Posted by in News.

The Summer Job
by thereluctantemigrant
summer jobIt’s the bugbear for every mom, every summer, how to occupy them for 8, 9, 10, 11 or heaven forbid 12 weeks of a long damp summer in Ireland. Before the age of six a blanket and tent out the back garden can provide all the excitement and activity they need, after than you’re looking at GAA camps, swim camps, art camps, activity camps, that all ceases around 12, they you start issuing two euros for odd jobs around the house in an effort to occupy them and teach them the value of a pound. After a few years of that, you decide that a thousand euro is a small price to pay if it means you don’t see them for three weeks and you enrol them in the Gaeltacht, French College, Spanish College….whatever college, that keeps them for three weeks. But stalemate happens after 17, too old for the bean and ti, too full of attitude for the tent out the back or the two euro jobs, they need to get out and get a real job.

It’s the bugbear for every expat mom, every day, will their kids fit back in to Ireland. Dropped and collected from school, used to a level of service that simply doesn’t exist in Ireland and familiar with checking long haul flights on their smartphone, these kids know nothing about the ins and outs of having their own identity and living in Ireland. That’s right, sixteen, seventeen and eighteen year olds coming back from Doha, Dubai, Abu Dhabi, after leaving Dunmanway, Dunmore and Athlone are possibly the most affected age bracket when living abroad. Emigrated since the age of 9, they are not living long enough in Ireland to fully understand the culture, these kids call Qatar home, but the problem is after the age of eighteen, Qatar doesn’t want them, so after spending their teenage years in the Middle East, they’ll be ultimately be back in Ireland for college, learning a new culture and becoming expats all over again!

Luck was on our side (and a bit of influence) when a hotel job fell into the lap of our eighteen-year-old who was more used to lapping it up poolside with a cool drink and her phone than serving food in a busy hotel environment, of course we feared that dinners would end up in laps, but so be it, if that was part of the learning curve.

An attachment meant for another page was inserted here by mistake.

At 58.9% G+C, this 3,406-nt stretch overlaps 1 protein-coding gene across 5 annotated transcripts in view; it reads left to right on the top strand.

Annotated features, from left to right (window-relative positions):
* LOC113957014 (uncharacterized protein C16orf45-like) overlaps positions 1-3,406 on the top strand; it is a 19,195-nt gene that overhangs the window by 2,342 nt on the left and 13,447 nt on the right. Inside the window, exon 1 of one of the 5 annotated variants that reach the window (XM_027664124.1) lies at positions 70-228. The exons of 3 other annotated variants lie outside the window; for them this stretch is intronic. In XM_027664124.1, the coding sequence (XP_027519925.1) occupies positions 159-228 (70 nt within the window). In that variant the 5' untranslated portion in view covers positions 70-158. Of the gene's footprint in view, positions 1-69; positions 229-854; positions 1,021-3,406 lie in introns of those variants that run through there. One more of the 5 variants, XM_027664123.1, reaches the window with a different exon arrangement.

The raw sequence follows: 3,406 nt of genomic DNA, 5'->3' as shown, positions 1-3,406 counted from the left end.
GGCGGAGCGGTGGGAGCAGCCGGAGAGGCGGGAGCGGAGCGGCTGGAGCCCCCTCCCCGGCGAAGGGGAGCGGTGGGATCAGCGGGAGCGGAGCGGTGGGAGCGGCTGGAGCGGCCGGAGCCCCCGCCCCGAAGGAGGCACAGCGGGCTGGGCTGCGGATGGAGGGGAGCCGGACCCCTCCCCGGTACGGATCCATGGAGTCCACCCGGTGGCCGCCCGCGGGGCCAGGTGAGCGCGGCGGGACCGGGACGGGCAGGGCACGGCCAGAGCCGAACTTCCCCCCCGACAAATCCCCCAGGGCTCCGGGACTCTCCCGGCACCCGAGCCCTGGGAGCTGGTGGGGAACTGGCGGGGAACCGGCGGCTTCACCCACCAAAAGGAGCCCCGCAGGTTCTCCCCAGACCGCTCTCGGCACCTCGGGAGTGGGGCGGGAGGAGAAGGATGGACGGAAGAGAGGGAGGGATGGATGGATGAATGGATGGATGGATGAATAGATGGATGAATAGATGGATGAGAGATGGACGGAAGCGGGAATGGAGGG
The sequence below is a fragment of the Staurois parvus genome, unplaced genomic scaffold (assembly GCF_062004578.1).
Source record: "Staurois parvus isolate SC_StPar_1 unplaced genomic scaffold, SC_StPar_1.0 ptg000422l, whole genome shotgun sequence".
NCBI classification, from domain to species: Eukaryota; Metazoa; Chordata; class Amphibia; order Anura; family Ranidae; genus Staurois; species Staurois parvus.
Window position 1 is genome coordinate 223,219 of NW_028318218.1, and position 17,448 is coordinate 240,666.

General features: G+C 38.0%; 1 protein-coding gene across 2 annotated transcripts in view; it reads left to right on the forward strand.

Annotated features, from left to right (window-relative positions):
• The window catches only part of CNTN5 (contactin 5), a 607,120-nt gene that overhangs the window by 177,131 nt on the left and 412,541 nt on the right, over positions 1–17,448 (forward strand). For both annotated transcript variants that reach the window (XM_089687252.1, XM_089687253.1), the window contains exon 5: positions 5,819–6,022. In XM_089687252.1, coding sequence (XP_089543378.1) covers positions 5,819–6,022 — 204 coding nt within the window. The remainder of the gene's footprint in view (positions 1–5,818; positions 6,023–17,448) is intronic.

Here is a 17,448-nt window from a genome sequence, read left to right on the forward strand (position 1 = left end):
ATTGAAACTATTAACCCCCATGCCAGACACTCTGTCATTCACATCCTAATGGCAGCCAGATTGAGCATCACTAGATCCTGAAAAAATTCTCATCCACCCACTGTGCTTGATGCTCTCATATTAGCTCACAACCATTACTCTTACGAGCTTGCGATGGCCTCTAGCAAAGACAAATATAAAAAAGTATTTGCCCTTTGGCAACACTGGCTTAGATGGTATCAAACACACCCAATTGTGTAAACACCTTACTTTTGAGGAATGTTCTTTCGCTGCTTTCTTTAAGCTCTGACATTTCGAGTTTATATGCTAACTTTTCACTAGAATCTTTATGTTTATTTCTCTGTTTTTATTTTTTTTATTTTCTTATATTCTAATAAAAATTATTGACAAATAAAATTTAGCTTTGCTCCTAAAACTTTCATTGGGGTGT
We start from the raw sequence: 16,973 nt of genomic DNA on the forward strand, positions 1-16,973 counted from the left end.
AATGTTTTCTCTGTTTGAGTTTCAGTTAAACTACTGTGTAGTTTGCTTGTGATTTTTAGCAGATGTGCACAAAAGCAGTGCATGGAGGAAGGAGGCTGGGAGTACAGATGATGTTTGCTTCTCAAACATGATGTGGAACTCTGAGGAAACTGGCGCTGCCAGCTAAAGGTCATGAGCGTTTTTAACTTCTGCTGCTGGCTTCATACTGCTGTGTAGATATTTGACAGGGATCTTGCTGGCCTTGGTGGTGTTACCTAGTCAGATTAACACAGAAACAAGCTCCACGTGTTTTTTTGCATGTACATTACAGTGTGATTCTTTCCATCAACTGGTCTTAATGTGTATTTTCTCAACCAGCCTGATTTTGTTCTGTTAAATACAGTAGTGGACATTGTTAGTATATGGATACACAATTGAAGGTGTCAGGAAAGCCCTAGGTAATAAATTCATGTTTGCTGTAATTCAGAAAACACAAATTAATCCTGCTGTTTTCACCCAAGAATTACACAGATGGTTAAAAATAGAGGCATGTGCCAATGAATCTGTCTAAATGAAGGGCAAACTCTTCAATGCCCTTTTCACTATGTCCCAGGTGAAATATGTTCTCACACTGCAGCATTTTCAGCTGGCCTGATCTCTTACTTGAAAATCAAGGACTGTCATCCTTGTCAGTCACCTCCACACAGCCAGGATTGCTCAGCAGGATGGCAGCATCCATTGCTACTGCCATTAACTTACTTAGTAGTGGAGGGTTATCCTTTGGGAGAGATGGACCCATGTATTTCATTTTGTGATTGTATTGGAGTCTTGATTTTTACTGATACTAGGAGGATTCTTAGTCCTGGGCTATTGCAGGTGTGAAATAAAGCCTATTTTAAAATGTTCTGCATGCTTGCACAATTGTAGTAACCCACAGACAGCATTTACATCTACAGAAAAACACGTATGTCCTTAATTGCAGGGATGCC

Seemed carrying four plates a time wasn’t the challenge though, before she started work, she needed a PPS number, we thought she had one, somewhere, but where? She also needed to open a bank account. Asking an expat kid for two forms of documentation providing proof of address is like asking a cat who their granny was. So, the paper chase started for a PPS number, a proof of address in Ireland and to cap it all off, the application for a provisional driving licence. Well if reintegration into Ireland was the problem, this was solution. After a week, of holding on the phone, queueing at desk which open at 10, close at 1 and close for the day at 4, working with a bank that wants to be paperless but insists on paper, our eighteen-year-old was fast becoming au fait with Ireland and its workings.

Nearly there with paperwork, strings pulled for the job and the relief was palpable, start date was in July, and finger crossed she would have the paperwork to hand out those plates and collect them again. For her it was as simple as that, for us it was going to be the means for her to work part-time for when next year she would leave the nest in Qatar and live in Ireland for good! We were proud, after writing their own name, learning to tie their own shoelaces, seeing your child to this crucial point of independence was a big milestone. Thing is you spend so much time worrying about your expat kids, wondering if they’ll fit in at home, but when they turn around after all the effort of getting a job and ask, ‘can I take time off for Longitude?’ you can breathe a sigh of relief, they’re going to fit it just fine.